Nova Zinc hopes that the government will appreciate the company’s efforts in constructing new facilities and will make a gesture toward the mining business by exempting it from income tax, duty payable on imported equipment and technology, and on any materials used for the production process which are not produced in Kazakhstan. These measures would ease the re-equipment not only of Nova Zinc’s production facilities, but also of the entire mining sector in Kazakhstan.
Growing production implies a growing market for selling the products. Initially, the company has supplied its concentrate to CIS consumers, and that proved to be sufficiently profitable. However, imperfections in the tax system have forced the company to re-orient itself toward the domestic market.
The lost CIS market, especially in Russia, is a contrary factor for all the local exporters. In our opinion, tax on exports to CIS countries should be fixed at a zero rate by a special agreement within the CIS framework. That would provide uniform conditions for exporters to both ‘far off’ and ‘nearby’ foreign countries. One such agreement, signed between the Uzbek and Kazakhstan governments in November 1999, has already smoothed the passage of freight between the two countries.
Further development of the mine is being hampered by a number of factors common to the industry in general. In this respect, special attention should be drawn to volatile tax laws: the tax code was amended four times last year. Another negative factor affecting the company’s financial stability is the uncontrollable tariff increases for services provided by large monopolies. Environmental costs also continue to rise.
These problems, crucial for local and foreign investors, and for the investment climate in general, await immediate steps from the Kazakhstan government. The mining sector has always been among the major sources of revenue for the country. In the event of the government taking the following measures, the mining sector will be able to ensure a stronger level of support to the nation:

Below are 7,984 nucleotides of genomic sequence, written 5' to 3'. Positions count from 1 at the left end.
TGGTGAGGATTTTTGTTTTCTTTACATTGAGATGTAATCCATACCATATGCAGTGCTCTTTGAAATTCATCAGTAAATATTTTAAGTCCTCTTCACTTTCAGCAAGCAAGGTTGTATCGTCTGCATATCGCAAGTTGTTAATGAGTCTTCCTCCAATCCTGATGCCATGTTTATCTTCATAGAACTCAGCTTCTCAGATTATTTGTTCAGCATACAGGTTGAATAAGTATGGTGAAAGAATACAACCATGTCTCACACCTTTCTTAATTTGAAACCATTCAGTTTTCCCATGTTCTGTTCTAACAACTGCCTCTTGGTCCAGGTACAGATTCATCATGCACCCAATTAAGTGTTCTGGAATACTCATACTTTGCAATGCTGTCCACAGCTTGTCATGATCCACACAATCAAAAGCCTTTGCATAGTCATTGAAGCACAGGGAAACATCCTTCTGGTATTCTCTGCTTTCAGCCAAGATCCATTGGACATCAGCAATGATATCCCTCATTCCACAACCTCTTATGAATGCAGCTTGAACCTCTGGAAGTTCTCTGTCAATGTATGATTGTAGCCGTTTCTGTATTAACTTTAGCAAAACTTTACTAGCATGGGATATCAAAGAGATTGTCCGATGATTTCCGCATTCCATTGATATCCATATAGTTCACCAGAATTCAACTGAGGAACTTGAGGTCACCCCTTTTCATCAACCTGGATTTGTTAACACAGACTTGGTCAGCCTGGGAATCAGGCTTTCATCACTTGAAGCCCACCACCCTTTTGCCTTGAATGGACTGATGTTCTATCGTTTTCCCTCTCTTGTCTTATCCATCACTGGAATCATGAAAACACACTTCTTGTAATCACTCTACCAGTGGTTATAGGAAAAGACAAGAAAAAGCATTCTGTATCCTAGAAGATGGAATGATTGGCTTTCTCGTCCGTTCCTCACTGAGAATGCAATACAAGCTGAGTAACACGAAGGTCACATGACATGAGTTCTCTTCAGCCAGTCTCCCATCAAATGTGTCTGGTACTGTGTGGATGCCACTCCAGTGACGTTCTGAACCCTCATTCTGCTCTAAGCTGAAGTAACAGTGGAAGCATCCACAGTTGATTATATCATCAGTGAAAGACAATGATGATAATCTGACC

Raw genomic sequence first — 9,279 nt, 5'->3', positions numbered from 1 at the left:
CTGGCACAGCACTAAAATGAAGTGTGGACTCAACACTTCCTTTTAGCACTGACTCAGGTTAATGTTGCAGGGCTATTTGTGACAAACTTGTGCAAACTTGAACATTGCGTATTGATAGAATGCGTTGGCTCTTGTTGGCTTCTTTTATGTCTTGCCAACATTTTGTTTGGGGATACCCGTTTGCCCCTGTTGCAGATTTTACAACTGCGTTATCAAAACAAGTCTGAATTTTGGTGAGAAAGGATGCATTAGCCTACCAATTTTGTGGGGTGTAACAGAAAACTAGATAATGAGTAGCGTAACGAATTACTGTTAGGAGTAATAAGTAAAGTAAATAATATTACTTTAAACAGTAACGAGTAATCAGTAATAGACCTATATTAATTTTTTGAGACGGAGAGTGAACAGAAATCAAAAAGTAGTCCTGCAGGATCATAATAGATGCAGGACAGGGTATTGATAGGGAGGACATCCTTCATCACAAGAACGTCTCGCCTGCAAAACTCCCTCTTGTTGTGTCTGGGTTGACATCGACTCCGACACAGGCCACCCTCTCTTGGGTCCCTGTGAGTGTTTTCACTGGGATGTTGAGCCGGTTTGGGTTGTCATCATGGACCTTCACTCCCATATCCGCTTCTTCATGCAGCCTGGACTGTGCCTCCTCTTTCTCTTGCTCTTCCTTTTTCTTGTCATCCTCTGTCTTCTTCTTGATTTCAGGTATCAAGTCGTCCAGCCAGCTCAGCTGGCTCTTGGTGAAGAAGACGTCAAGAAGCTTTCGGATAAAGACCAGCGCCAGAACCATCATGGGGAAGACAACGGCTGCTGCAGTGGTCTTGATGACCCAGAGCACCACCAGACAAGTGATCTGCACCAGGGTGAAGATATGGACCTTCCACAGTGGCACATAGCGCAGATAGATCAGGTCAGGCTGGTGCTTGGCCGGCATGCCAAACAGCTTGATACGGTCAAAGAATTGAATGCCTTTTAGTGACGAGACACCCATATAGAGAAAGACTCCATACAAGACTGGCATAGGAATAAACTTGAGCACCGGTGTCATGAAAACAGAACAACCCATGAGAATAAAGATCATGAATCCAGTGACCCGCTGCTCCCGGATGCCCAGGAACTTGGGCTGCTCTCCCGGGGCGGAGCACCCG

• Rights and obligations assumed under a contract shall remain unchanged during the entire period of the contract. They shall remain constant even in the event of changes to the laws which govern the contract.
• More favourable royalty schedules for mining enterprises. The royalties shall be fixed and be determined in accordance with the value and recovery level of a deposit with the maximum rate of 1% of the sales. The royalties shall fall due after the sale of the finished products.
• Release from excise duty for goods used for production purposes by industrial companies.
• Reduced customs duties for imported goods. Exemption from duties on new machines and materials which are not produced in Kazakhstan and are brought into the country.
• Exemption of exports to CIS countries from VAT.
• Improved investor protection system and an improved mechanism for out-of-court settlement of disputes.
• Introduction of incentives for companies to develop small and medium-sized mineral deposits, e.g. reduced income tax.